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Indian Police Seize $487 Million Assets in Exchange Probe

Dec. 6 (Bloomberg) -- Investigators probing the biggest payment default in India’s commodity market seized assets and properties worth $487 million from exchange officials and defaulters that may be used to clear dues to investors.

The police seized 300 properties of defaulters of the National Spot Exchange Ltd., Rajvardhan Sinha, additional commissioner at the economic offenses wing of Mumbai police, said in an interview broadcast on Bloomberg TV India today. The assets also include “movable and immovable properties” of Jignesh Shah, chairman of the Financial Technologies (India) Ltd., which founded the now defunct exchange, he said.

The government ordered the National Spot Exchange to halt trading in July after it found the bourse broke rules by permitting the sale of goods traders didn’t keep in its warehouses, according to regulators. The police arrested the exchange’s former Chief Executive Officer Anjani Sinha and two other senior officials after an investors’ group complained the executives diverted funds and failed to settle about 56 billion rupees ($911 million) in dues to investors.

“We are at a very nascent stage of investigations and our primary focus is on finding out where this ill-gotten money was invested,” Sinha said. He declined to say if Shah would be arrested.

Properties seized by the police include Shah’s bungalow in suburban Mumbai, his shares in Financial Technologies and properties belonging to other directors, the Economic Times reported on Dec. 4. The assets may be liquidated to pay investors, the Mint newspaper reported yesterday.

Investment Plan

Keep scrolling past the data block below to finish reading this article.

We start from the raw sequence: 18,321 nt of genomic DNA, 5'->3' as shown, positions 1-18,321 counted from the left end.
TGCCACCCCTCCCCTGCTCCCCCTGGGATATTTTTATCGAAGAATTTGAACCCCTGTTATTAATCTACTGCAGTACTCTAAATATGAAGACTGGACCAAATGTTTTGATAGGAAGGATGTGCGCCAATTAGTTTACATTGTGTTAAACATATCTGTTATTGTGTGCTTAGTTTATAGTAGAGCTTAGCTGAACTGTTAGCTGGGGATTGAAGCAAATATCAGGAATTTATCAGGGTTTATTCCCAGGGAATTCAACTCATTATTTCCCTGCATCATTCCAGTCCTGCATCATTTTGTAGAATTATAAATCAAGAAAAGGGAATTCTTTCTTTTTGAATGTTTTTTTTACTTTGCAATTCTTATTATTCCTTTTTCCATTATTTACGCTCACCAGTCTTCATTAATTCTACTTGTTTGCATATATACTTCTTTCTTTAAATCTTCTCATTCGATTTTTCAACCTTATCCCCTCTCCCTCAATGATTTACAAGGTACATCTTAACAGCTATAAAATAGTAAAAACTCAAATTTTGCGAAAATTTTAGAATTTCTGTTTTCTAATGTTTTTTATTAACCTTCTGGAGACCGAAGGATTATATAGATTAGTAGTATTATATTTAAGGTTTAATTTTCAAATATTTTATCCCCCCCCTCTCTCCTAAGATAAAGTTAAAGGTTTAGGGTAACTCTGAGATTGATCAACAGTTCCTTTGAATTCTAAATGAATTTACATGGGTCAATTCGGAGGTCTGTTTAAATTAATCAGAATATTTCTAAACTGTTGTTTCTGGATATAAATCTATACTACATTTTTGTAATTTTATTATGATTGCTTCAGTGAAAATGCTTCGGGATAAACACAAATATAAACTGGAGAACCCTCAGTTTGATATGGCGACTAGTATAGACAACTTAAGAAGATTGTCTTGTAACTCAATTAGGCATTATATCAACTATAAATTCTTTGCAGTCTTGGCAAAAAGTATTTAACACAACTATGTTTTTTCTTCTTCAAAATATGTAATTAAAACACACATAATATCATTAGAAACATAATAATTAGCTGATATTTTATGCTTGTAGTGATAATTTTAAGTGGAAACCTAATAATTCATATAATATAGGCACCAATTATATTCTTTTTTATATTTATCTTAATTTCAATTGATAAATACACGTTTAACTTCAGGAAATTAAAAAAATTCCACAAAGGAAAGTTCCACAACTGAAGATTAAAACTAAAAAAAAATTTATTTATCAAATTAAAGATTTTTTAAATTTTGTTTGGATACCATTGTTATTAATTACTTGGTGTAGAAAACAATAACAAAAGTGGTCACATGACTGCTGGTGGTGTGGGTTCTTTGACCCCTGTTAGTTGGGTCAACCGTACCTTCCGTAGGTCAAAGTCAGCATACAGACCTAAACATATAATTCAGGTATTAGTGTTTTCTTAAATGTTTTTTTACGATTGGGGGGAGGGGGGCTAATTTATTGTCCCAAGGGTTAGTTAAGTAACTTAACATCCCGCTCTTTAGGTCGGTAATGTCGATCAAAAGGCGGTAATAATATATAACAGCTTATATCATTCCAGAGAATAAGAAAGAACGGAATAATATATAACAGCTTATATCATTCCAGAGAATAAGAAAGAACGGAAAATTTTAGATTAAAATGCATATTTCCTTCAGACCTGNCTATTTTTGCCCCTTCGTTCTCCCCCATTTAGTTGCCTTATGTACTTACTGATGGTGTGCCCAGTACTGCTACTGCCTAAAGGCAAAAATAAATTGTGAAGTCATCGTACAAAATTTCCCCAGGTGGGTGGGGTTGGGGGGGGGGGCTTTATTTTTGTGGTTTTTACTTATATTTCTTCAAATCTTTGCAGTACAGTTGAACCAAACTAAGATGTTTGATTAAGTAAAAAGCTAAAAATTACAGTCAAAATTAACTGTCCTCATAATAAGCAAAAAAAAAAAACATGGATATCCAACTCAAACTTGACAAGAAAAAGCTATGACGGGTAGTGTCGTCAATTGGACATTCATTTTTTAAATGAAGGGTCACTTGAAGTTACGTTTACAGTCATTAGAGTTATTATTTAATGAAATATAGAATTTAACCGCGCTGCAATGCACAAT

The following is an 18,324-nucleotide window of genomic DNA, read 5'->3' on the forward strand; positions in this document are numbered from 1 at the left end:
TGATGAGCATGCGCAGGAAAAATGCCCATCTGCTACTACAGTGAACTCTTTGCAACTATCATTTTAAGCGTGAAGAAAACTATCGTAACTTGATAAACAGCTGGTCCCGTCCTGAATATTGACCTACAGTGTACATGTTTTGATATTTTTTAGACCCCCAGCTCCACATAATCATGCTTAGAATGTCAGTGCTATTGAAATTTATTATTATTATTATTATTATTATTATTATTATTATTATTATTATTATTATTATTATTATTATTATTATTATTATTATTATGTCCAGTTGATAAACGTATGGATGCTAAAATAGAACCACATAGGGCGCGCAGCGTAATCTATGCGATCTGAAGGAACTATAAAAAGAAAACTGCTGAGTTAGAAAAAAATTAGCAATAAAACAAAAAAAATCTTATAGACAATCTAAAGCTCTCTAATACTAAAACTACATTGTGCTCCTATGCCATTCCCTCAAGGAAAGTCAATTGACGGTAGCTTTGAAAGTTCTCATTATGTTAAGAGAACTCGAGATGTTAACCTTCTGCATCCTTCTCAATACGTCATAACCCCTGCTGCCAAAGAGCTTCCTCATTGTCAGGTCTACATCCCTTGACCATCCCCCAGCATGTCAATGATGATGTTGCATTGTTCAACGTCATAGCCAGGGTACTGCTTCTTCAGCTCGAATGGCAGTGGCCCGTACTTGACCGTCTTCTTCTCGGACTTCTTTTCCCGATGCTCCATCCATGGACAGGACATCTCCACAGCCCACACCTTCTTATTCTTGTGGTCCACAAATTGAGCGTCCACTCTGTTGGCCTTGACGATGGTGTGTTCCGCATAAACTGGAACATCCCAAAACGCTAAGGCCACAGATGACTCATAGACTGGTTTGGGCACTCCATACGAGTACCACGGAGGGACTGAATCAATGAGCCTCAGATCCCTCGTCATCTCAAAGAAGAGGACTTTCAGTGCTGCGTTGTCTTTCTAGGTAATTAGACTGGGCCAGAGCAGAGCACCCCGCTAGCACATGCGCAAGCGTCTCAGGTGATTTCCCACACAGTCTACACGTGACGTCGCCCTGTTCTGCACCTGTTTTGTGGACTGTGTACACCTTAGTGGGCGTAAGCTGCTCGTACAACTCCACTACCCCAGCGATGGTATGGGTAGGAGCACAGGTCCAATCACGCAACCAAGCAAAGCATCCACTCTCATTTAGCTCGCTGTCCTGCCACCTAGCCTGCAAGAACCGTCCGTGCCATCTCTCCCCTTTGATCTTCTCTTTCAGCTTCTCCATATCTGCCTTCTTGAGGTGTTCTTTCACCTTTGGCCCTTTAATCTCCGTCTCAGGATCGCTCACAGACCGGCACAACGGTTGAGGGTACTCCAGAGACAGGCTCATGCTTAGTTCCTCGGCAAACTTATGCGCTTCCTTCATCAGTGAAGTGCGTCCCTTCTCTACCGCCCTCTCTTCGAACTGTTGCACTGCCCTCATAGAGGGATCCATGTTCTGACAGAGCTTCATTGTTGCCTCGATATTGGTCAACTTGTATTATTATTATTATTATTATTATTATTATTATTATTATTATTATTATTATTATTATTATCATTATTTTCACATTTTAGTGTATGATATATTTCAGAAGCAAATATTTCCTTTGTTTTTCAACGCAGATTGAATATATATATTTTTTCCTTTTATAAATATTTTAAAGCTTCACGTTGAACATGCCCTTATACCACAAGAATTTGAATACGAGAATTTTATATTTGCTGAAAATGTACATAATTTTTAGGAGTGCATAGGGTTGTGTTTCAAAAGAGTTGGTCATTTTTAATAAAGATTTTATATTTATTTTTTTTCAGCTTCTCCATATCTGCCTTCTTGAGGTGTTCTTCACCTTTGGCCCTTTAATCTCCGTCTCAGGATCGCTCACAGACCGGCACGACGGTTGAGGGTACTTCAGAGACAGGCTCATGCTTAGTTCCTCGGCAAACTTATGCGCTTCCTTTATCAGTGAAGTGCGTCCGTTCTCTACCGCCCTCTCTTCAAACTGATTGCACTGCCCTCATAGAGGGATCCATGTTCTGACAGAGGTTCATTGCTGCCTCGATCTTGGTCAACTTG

Suman Das Sarma, a spokesman for Financial Technologies, declined to comment on the seizure today. Shares of Financial Technologies advanced 0.3 percent to 160 rupees. The stock has dropped 70 percent since July 31, when NSEL suspended trading in most commodities.

The turmoil at the exchange began with the government seeking details on NSEL’s settlement cycle on July 14, and deepened with the suspension of most contracts on the NSEL on July 31. The NSEL has failed to meet most of the payment targets set under the supervision of the Forward Markets Commission, the commodities futures market regulator.

Spot trading in commodities was marketed by some brokers on NSEL as an investment plan and “a façade was created as if there are goods in godowns and it was all legal,” Sinha said.

The police on Oct. 22 arrested Nilesh Patel, the managing director of N.K. Proteins Ltd., the top defaulter on the NSEL, Sinha said that day. Paritosh Upadhyay, a spokesman for N.K. Proteins, wasn’t immediately available for comment.

“There was no collateral to back it up. Borrowers were told they can return money in four-five years and they invested the money in long term real estate assets and other businesses. When crisis came they had no liquid money.”

Shah also founded Multi Commodity Exchange of India Ltd., India’s biggest platform for commodities which counts NYSE Euronext and Fidelity International Ltd. as investors. Shares of MCX fell less than 0.1 percent to 450.75 rupees at the close in Mumbai today. The stock has lost 69 percent this year.

To contact the reporter on this story: Rajhkumar K Shaaw in Mumbai at rshaaw@bloomberg.net

To contact the editor responsible for this story: Michael Patterson at mpatterson10@bloomberg.net

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